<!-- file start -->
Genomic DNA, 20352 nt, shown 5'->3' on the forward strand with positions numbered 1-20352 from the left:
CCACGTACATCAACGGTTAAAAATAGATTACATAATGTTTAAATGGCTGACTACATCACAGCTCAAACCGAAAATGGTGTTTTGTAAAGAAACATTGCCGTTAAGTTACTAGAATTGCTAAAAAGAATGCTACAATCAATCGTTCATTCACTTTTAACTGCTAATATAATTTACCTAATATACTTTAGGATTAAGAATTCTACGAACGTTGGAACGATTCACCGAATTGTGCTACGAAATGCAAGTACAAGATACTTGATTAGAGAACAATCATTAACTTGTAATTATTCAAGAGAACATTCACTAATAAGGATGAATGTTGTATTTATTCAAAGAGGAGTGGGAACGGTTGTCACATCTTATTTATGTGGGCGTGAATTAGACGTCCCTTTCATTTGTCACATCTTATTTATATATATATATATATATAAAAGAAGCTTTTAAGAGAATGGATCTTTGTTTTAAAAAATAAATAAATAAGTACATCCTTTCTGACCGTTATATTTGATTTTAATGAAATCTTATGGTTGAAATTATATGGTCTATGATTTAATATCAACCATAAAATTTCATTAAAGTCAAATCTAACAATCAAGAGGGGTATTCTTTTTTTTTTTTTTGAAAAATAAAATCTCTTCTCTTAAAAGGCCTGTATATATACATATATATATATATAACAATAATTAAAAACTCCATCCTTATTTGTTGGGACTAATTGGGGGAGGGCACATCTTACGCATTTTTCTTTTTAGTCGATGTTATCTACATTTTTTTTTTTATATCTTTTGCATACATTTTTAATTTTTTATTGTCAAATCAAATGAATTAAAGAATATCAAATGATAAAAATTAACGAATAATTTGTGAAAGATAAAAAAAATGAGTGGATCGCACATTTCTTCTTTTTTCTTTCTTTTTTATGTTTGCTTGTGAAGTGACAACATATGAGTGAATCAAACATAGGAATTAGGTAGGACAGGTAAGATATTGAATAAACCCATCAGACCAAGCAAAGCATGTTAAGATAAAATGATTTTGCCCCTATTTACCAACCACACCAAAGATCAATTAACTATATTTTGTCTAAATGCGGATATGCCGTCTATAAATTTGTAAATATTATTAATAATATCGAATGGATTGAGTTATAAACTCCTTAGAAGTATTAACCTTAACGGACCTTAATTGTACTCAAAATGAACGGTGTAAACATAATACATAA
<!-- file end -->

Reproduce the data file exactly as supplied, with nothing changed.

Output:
Genomic DNA, 20352 nt, shown 5'->3' on the forward strand with positions numbered 1-20352 from the left:
CCACGTACATCAACGGTTAAAAATAGATTACATAATGTTTAAATGGCTGACTACATCACAGCTCAAACCGAAAATGGTGTTTTGTAAAGAAACATTGCCGTTAAGTTACTAGAATTGCTAAAAAGAATGCTACAATCAATCGTTCATTCACTTTTAACTGCTAATATAATTTACCTAATATACTTTAGGATTAAGAATTCTACGAACGTTGGAACGATTCACCGAATTGTGCTACGAAATGCAAGTACAAGATACTTGATTAGAGAACAATCATTAACTTGTAATTATTCAAGAGAACATTCACTAATAAGGATGAATGTTGTATTTATTCAAAGAGGAGTGGGAACGGTTGTCACATCTTATTTATGTGGGCGTGAATTAGACGTCCCTTTCATTTGTCACATCTTATTTATATATATATATATATATAAAAGAAGCTTTTAAGAGAATGGATCTTTGTTTTAAAAAATAAATAAATAAGTACATCCTTTCTGACCGTTATATTTGATTTTAATGAAATCTTATGGTTGAAATTATATGGTCTATGATTTAATATCAACCATAAAATTTCATTAAAGTCAAATCTAACAATCAAGAGGGGTATTCTTTTTTTTTTTTTTGAAAAATAAAATCTCTTCTCTTAAAAGGCCTGTATATATACATATATATATATATAACAATAATTAAAAACTCCATCCTTATTTGTTGGGACTAATTGGGGGAGGGCACATCTTACGCATTTTTCTTTTTAGTCGATGTTATCTACATTTTTTTTTTTATATCTTTTGCATACATTTTTAATTTTTTATTGTCAAATCAAATGAATTAAAGAATATCAAATGATAAAAATTAACGAATAATTTGTGAAAGATAAAAAAAATGAGTGGATCGCACATTTCTTCTTTTTTCTTTCTTTTTTATGTTTGCTTGTGAAGTGACAACATATGAGTGAATCAAACATAGGAATTAGGTAGGACAGGTAAGATATTGAATAAACCCATCAGACCAAGCAAAGCATGTTAAGATAAAATGATTTTGCCCCTATTTACCAACCACACCAAAGATCAATTAACTATATTTTGTCTAAATGCGGATATGCCGTCTATAAATTTGTAAATATTATTAATAATATCGAATGGATTGAGTTATAAACTCCTTAGAAGTATTAACCTTAACGGACCTTAATTGTACTCAAAATGAACGGTGTAAACATAATACATAA